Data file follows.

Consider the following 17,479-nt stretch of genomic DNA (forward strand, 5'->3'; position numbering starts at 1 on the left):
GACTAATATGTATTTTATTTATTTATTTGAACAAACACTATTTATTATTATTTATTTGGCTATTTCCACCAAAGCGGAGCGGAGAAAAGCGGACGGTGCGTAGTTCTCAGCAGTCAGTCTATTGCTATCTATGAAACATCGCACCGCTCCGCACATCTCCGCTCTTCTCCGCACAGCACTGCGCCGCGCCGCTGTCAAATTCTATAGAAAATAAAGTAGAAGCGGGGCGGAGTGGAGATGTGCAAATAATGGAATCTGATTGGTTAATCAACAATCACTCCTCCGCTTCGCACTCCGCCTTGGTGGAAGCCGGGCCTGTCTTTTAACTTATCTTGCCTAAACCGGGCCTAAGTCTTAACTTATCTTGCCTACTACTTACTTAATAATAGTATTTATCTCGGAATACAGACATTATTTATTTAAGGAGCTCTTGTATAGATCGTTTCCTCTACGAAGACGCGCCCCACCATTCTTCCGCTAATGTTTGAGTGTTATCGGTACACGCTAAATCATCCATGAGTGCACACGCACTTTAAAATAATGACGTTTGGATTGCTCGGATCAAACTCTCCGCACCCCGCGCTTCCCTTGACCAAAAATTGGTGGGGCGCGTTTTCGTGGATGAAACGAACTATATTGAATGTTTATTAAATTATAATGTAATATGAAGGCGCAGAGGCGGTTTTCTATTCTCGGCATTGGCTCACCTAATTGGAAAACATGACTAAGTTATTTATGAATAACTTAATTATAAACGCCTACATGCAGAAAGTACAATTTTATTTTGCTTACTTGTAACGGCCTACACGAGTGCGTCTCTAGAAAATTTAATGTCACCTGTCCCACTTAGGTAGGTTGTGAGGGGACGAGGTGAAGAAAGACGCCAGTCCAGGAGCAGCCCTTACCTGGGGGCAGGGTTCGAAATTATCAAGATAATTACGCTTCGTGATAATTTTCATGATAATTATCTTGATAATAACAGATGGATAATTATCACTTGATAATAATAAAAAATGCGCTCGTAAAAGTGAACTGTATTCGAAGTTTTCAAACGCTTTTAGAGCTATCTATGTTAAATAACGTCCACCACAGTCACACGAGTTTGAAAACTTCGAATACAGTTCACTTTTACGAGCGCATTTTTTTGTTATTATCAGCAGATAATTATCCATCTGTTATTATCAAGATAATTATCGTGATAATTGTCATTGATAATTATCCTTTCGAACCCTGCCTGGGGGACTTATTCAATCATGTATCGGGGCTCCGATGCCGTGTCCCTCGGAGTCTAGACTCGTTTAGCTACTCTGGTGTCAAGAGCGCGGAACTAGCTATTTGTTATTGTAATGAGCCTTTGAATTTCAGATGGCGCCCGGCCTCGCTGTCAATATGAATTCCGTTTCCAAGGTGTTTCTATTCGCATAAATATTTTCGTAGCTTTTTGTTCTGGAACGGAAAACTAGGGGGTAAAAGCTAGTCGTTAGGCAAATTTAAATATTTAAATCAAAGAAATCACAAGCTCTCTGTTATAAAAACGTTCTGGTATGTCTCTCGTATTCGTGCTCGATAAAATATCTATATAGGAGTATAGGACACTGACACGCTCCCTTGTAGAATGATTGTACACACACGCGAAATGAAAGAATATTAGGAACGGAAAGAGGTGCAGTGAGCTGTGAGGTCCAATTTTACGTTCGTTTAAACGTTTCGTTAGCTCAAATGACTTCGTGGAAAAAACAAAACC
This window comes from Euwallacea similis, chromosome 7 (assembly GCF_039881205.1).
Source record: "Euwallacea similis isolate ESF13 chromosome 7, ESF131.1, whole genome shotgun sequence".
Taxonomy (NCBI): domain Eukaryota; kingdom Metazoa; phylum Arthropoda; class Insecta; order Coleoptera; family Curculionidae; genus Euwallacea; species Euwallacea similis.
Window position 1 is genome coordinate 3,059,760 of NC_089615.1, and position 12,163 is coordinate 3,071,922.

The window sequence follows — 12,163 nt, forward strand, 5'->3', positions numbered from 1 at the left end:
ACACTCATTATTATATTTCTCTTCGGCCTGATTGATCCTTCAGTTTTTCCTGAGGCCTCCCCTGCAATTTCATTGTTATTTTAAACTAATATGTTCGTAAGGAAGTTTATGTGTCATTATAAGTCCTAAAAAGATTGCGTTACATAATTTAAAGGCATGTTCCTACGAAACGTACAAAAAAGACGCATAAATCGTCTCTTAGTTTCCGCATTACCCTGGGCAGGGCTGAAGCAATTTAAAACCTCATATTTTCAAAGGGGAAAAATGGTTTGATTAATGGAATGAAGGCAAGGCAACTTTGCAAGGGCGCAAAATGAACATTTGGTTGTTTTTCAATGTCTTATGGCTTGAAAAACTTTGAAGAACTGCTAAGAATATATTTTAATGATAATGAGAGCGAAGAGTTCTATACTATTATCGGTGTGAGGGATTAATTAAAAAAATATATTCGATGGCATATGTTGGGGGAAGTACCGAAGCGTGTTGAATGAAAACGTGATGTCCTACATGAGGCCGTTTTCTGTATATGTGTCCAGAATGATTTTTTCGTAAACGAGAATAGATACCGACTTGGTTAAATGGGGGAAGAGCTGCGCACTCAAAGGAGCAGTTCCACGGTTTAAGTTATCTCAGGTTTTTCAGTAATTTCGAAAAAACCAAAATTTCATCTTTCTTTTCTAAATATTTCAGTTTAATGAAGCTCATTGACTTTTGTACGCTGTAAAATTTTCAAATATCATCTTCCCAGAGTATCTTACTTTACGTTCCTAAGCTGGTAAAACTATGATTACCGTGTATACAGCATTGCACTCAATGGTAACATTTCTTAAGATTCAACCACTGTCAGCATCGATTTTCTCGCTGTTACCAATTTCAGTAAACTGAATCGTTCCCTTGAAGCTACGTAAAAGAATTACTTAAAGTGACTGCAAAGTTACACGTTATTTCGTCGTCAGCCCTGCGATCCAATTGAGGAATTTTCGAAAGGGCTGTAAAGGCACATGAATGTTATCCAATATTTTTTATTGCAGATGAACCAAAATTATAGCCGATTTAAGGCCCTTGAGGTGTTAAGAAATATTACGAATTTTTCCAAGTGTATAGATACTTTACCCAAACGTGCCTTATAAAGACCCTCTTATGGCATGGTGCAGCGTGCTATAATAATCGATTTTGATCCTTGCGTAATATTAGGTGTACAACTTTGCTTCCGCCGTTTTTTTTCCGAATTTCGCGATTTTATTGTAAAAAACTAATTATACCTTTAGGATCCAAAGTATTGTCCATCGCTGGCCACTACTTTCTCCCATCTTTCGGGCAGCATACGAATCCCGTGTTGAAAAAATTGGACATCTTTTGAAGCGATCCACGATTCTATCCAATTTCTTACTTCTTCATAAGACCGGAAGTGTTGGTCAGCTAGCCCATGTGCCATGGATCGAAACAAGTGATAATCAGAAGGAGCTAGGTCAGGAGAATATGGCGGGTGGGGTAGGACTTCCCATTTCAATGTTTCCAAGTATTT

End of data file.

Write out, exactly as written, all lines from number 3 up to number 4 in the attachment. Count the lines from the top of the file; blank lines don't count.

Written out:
This window comes from Euwallacea similis, chromosome 7 (assembly GCF_039881205.1).
Source record: "Euwallacea similis isolate ESF13 chromosome 7, ESF131.1, whole genome shotgun sequence".